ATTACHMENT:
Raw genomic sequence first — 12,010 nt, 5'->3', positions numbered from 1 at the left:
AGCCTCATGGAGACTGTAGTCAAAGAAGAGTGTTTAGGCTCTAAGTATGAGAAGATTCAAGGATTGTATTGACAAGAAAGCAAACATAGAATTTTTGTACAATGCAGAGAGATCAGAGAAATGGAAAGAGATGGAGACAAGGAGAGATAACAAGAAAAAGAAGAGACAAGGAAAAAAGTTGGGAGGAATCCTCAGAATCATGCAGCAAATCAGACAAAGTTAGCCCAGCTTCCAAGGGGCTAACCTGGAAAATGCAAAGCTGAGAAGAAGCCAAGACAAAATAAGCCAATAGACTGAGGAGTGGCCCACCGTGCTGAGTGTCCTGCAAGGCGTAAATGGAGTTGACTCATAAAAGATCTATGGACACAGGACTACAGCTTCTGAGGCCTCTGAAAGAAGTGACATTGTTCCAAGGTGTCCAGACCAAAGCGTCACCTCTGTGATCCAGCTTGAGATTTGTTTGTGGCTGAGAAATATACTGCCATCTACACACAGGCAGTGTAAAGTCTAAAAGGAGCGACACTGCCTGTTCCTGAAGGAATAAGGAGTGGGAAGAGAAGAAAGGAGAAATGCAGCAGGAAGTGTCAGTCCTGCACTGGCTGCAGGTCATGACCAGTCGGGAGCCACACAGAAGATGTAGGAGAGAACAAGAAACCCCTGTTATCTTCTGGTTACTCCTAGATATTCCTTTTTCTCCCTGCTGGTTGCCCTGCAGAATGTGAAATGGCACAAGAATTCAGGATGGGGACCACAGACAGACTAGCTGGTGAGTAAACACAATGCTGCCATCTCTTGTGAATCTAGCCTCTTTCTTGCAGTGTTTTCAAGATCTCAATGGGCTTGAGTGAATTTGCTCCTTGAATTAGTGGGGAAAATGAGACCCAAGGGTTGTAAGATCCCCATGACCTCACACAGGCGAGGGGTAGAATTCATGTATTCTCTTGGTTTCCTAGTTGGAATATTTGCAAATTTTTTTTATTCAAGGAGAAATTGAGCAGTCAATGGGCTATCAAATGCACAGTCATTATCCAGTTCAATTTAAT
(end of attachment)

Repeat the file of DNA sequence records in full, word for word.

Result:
Raw genomic sequence first — 12,010 nt, 5'->3', positions numbered from 1 at the left:
AGCCTCATGGAGACTGTAGTCAAAGAAGAGTGTTTAGGCTCTAAGTATGAGAAGATTCAAGGATTGTATTGACAAGAAAGCAAACATAGAATTTTTGTACAATGCAGAGAGATCAGAGAAATGGAAAGAGATGGAGACAAGGAGAGATAACAAGAAAAAGAAGAGACAAGGAAAAAAGTTGGGAGGAATCCTCAGAATCATGCAGCAAATCAGACAAAGTTAGCCCAGCTTCCAAGGGGCTAACCTGGAAAATGCAAAGCTGAGAAGAAGCCAAGACAAAATAAGCCAATAGACTGAGGAGTGGCCCACCGTGCTGAGTGTCCTGCAAGGCGTAAATGGAGTTGACTCATAAAAGATCTATGGACACAGGACTACAGCTTCTGAGGCCTCTGAAAGAAGTGACATTGTTCCAAGGTGTCCAGACCAAAGCGTCACCTCTGTGATCCAGCTTGAGATTTGTTTGTGGCTGAGAAATATACTGCCATCTACACACAGGCAGTGTAAAGTCTAAAAGGAGCGACACTGCCTGTTCCTGAAGGAATAAGGAGTGGGAAGAGAAGAAAGGAGAAATGCAGCAGGAAGTGTCAGTCCTGCACTGGCTGCAGGTCATGACCAGTCGGGAGCCACACAGAAGATGTAGGAGAGAACAAGAAACCCCTGTTATCTTCTGGTTACTCCTAGATATTCCTTTTTCTCCCTGCTGGTTGCCCTGCAGAATGTGAAATGGCACAAGAATTCAGGATGGGGACCACAGACAGACTAGCTGGTGAGTAAACACAATGCTGCCATCTCTTGTGAATCTAGCCTCTTTCTTGCAGTGTTTTCAAGATCTCAATGGGCTTGAGTGAATTTGCTCCTTGAATTAGTGGGGAAAATGAGACCCAAGGGTTGTAAGATCCCCATGACCTCACACAGGCGAGGGGTAGAATTCATGTATTCTCTTGGTTTCCTAGTTGGAATATTTGCAAATTTTTTTTATTCAAGGAGAAATTGAGCAGTCAATGGGCTATCAAATGCACAGTCATTATCCAGTTCAATTTAAT